Some fantastic musicians were involved in the film and the soundtrack: Sonny Terry, Jim Keltner, Arlen Roth, Steve Vai, and Ry Cooder. It’s definitely worth a listen. The script was apparently written by John Fusco for his undergraduate thesis. This film tells a great story and does so with some great music.

Till next time, keep your Mojo on the Horizon!

It’s all about Jimmy Who?

Elvis, ZZ Top, The Rolling Stones, The Grateful Dead, John Hammond, The Steve Miller Band, Neil Young, Van Halen.

Q: Which musician had a big enough impact on these artists THEY ALL recorded his music?

A: Jimmy Reed.

 

Reed is remembered for his recording of  the song “Big Boss Man” (songwriting credits to Luther Dixon and Al Smith), but also for his laid back, if not lazy, sound.   For a beginning guitarist, he was total inspiration  –  and he still is to so many.   Learning the rhythm to a Jimmy Reed song not only sounded like something, but it felt like it, too.  It’s one thing to see/hear someone like Bob Dylan or Neil Young play guitar and then top it off with a harmonica in a neck rack, but they don’t compare to the feeling of Jimmy Reed.

Reed’s music has been covered by famous rock n rollers, country stars, blues artists,    bar bands, and everything in between.   One of my favorite YouTube videos is this version of Jimmy Reed’s somewhat obscure song called “Mr. Luck”.

(The song can be found on the confusingly-titled album Jimmy Reed at Carnegie Hall.      It doesn’t sound like a live recording because it’s not a live recording.)

Going back to the mainstream, Reed’s song “Bright Lights, Big City” has also been recorded dozens of times and appears in pop culture from time to time.   I remember the song (written by Reed) appeared in the film Backbeat about The Beatles’ early days in Hamburg.   More recently, guitarist Jimmie Vaughan (The Fabulous Thunderbirds/Stevie Ray’s older brother) partnered with Omar Kent Dykes (Omar & The Howlers) for a tribute album called On the Jimmy Reed Highway.

(This will not be my last article about the great, yet still underrated, Jimmy Reed. )

Keep your Mojo on the Horizon!

 

“They call me The Hunter…

…that’s my name.”   These are lyrics from a blues song you should absolutely know!   Does it sound intriguing or even familiar to you?  I don’t know if does, but it should.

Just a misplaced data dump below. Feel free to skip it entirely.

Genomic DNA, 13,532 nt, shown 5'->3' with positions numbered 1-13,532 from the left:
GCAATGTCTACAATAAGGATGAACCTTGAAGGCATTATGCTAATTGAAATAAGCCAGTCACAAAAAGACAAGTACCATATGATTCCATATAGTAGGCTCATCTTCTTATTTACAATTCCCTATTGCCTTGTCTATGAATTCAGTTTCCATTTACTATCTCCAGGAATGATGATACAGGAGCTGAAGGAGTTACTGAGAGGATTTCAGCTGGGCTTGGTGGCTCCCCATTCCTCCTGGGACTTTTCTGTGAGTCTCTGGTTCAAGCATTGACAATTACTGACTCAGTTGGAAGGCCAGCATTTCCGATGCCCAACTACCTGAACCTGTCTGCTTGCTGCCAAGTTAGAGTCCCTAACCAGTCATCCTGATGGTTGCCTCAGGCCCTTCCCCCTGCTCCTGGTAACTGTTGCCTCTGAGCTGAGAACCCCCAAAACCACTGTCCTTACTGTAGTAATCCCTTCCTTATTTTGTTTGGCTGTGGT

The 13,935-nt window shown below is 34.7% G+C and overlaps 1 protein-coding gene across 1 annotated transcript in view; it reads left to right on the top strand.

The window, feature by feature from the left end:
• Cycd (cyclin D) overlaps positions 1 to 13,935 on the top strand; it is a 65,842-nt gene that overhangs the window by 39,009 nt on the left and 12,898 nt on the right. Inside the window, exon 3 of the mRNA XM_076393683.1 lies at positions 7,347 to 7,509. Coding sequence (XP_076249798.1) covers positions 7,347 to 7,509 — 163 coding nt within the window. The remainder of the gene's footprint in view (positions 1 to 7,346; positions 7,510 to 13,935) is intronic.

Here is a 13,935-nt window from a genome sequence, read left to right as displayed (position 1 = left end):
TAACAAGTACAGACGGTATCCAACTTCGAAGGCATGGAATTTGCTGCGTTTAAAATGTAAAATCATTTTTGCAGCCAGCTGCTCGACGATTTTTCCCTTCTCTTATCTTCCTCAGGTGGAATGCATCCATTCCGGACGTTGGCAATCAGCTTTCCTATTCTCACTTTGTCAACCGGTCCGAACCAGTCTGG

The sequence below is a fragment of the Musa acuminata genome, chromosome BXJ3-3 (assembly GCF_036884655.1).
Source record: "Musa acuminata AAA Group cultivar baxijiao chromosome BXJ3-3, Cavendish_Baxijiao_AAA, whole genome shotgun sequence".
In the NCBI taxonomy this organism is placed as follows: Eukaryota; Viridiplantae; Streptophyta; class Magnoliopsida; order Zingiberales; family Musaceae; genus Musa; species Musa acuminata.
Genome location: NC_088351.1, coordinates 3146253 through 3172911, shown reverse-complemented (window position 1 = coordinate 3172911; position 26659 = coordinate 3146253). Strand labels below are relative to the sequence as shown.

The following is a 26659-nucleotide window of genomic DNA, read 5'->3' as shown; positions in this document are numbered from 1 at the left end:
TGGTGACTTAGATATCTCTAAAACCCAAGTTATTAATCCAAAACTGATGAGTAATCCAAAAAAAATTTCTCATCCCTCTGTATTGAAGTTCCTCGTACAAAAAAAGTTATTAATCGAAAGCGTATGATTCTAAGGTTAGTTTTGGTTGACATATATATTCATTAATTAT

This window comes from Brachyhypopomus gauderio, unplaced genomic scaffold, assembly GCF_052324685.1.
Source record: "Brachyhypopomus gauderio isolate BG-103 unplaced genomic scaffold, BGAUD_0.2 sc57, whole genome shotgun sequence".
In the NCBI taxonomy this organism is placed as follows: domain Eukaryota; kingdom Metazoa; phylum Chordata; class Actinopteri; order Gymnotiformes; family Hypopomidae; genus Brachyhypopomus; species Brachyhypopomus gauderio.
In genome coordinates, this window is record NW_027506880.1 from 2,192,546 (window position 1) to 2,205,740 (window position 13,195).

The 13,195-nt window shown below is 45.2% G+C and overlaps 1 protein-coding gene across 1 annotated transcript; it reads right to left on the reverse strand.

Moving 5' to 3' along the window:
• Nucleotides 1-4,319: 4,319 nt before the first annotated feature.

My favorite version of this song was recorded by Rock God Paul Rodgers — best known as the lead singer of Bad Company — but, The Hunter was originally recorded by blues guitarist Albert King.

It’s nothing short of ironic Paul Rodgers’ version (my favorite cut on the album) was recorded for his 1993 solo release Muddy Water Blues:  A Tribute to Muddy Waters.  This version also features Guitar God “Slash” playing lead on it as well.   Do you need more reasons why this song is great?   It has braggadocio, swagger, attitude.   The singer casually mentions he “bought me a love gun, just the other day.   And I aim, to aim it your way”.  As fantastic as guitarists like Slash and Albert King are, it’s Paul Rodgers’ voice that convinces me he MEANS it.   “Ain’t no need to hide, ain’t no need to run.  ‘Cause I got you in the sight of my love gun.”  My words don’t do it justice.  You just have to listen to it.

According to allmusic.com and Wikipedia, the song itself was written by Stax Records musicians: https://en.wikipedia.org/wiki/The_Hunter_(Albert_King_song).   The Hunter was previously recorded by Paul Rodgers during his days with the band Free.  In addition, it was recorded by Ike and Tina Turner.  If you’re into the blues or just need a reason to take a road trip,   check out the St. Louis, MO Walk of Fame on Delmar Blvd.  You might see all three stars for Ike, Tina, and Albert King.   It’s hard to believe with that much swagger in his voice, but Paul Rodgers is English.

Stay tuned and keep your Mojo on the Horizon!

http://www.stlouiswalkoffame.org/inductees/albert-king.html